The photograph above is somewhat unique, and depicts William Baker, of Burgh, now 90 years of age, who swept chimneys for 80 years, and has never been seen by any living man in any other head-gear than a silk hat.
Born at Metheringham, near Sleaford, in September 1832, he was employed at the age of * by a chimney sweep at Sleaford who sent him up chimneys in the then approved style to sweep them with a handbrush.
None but very small boys could get up the chimneys so this was a real “blind alley” operation for a boy.
In 18? an Act of Parliament was passed prohibiting the use of boys for this filthy work and insisting on the use of the newly invented screw-socketed long brush.
William’s employer had to meet the competition of an Irishman who bought a set of brushes and informed the authorities of others who continued to employ boys in defiance of the act, which was considered to be interference with the rights of the individual.
Eventually, says William, “the maister tonned ***** and sent the boys home.
His mother had meanwhile married a butcher at ***dington who “did more boozing than working” and had a wooden leg, having lost that member as the result of a drunken brawl.
William was sent, aged 8, to “tent” sheep, but this wasn’t to his liking, the sheep “got master on him”. His step-father ill-treated him and he ran away to Horncastle and joined himself as he says “meat for work” to a sweep there who seems to have ignored the new law re small boys.
His next two employers were a Mr Wain of Burgh, and Alfred Snowshall of Alford, but when William was 17 he had serious differences of opinion with the latter gentleman and again “ran away”
He was followed by his angry employer as far as Beverley, but went off into remoter parts of Yorkshire for some months.
Coming back to Lincolnshire he settled at Burgh and when his late Alford employer found him doing for himself what he used to do for him, he “came to fetch him back” and one night chased him half-way to Wainfleet, tearing the shirt off his back, but failing to make a capture.
He now seems to have been left alone and to have settled down at Burgh and swept most of the chimneys for miles around ever since.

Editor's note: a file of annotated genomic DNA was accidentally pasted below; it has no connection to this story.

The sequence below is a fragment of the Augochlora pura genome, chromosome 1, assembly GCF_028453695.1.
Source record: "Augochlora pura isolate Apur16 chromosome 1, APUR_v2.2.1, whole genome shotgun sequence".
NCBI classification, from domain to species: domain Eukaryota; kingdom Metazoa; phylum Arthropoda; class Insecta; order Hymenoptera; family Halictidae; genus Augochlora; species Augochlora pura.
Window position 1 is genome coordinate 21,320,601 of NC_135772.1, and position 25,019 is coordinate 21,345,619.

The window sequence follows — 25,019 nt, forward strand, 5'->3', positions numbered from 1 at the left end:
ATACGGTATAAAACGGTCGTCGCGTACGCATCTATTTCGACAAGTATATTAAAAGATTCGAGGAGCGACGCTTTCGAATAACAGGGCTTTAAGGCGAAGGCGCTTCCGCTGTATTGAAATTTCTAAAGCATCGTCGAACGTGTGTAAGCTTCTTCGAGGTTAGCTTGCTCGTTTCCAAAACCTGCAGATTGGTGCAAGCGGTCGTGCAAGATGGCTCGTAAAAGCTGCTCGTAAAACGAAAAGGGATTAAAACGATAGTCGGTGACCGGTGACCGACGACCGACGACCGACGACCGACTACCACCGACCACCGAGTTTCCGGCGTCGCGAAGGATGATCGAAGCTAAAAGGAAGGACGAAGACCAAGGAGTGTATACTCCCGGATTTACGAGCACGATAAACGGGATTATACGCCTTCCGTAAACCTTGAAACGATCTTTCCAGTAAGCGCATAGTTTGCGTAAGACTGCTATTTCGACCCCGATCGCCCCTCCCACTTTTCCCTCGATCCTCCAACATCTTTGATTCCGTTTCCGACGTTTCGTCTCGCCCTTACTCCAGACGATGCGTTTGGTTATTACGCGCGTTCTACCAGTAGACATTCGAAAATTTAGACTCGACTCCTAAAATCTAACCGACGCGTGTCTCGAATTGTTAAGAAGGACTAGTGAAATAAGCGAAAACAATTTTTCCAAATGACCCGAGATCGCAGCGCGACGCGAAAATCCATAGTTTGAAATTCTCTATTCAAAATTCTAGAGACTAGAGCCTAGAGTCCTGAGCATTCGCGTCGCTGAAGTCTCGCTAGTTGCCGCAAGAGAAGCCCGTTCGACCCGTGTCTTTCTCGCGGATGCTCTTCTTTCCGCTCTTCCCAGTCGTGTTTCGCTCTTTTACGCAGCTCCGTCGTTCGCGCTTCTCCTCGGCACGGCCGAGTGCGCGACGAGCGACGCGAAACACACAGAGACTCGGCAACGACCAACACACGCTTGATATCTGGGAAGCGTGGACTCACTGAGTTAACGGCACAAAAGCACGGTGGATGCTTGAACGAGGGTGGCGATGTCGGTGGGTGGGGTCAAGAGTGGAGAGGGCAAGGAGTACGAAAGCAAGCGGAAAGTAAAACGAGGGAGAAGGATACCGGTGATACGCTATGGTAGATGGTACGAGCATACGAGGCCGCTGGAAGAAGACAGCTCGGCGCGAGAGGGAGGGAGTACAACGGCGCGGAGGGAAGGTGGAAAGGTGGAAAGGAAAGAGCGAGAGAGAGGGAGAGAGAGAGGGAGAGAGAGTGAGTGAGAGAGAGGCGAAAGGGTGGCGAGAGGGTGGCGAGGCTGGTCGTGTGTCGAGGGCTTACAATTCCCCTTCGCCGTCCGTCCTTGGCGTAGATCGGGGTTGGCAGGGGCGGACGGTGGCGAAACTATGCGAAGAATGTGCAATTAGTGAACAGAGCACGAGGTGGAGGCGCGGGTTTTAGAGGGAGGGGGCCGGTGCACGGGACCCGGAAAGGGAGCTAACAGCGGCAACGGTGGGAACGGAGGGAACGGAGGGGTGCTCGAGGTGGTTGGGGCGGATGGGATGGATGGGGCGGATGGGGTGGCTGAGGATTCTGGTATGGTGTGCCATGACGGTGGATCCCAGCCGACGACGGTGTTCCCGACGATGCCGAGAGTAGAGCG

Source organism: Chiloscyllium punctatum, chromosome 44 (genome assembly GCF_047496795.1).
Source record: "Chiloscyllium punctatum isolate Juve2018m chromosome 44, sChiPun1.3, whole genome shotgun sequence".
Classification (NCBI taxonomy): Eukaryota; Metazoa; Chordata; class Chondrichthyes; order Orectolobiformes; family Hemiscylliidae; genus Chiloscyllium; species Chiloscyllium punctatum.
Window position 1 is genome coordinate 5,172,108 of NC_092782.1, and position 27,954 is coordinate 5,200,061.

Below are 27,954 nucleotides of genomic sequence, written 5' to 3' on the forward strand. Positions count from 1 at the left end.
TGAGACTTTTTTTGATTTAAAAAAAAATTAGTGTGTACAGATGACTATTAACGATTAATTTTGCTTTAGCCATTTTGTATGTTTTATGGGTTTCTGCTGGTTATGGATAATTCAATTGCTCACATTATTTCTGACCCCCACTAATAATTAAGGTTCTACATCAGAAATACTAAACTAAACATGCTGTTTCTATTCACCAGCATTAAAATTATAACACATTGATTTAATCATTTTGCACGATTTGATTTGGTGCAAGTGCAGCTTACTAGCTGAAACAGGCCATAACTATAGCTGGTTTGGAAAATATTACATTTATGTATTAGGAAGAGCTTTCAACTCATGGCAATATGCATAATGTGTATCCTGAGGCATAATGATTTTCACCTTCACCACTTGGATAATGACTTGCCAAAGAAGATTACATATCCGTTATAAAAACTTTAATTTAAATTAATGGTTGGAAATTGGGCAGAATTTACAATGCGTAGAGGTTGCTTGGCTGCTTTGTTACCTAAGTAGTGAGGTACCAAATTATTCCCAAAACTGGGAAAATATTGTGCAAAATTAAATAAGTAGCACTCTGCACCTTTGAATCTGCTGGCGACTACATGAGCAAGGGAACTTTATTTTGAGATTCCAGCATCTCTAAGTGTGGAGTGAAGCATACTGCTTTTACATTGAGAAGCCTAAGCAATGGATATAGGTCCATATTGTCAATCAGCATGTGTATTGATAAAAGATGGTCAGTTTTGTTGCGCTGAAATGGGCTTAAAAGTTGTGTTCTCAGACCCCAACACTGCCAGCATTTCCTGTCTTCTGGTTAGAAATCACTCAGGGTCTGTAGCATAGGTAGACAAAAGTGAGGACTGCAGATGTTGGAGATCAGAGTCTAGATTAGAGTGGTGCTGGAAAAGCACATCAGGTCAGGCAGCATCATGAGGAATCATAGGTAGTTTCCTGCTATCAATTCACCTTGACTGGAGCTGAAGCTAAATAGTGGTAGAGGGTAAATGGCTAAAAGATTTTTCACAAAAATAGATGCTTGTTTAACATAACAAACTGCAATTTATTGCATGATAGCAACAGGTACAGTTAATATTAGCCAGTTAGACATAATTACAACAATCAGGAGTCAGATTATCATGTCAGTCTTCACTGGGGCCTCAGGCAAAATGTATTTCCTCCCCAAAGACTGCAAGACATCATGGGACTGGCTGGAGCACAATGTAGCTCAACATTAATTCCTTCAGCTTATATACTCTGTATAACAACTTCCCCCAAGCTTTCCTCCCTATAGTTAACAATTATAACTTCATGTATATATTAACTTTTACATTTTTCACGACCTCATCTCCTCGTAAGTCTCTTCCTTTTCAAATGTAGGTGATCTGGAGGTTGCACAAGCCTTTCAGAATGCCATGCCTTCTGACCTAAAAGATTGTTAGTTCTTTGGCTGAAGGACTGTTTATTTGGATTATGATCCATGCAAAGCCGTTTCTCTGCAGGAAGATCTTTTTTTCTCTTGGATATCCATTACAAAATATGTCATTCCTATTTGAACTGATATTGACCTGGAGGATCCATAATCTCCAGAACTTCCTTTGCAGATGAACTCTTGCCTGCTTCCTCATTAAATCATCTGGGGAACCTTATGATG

He talks of two winters through which he slept in one corner of an open waggon shed of Mr John Holmes, and tells of running from Burgh to Huttoft before 3 o’clock in the morning.
He was kindly treated at many of the larger houses in the neighbourhood, slept in the saddle rooms at places like Sausthorpe Hall, Candleby Hall and Skendleby, and often had supper and two breakfasts.
An officer named Chambers was in charge of the Burgh police Station in these early days and kept a pony – William tells how he has often, when going sweeping in the early mornings, met Mr Chambers and his friends returning home from a con=vivial “night out”, not all as sober as they should be.
He married a widow named Skelton when he was 26, but she has been dead many years. He swept his last chimney in 1916,at the White Hart Burgh at the age of 84.
Many a top hat has he thrown to the boys for a football because Lord Willoughby has won the election.
He has been quite blind for several years, and doesn’t now get out, but manages with his old age pension and help from some of his old customers to maintain independence which he will not surrender to the poor law.
Source: Skegness Herald 10th January 1923
Note: The picture is, unfortunately, badly obscured due to the transferring of the old newspaper onto micro-film. There is, however, an excellent picture of Billy Baker included in the Burgh Chimney Sweep story (complete with Top Hat, of course).
I have substituted a * where the old newspaper is impossible to read.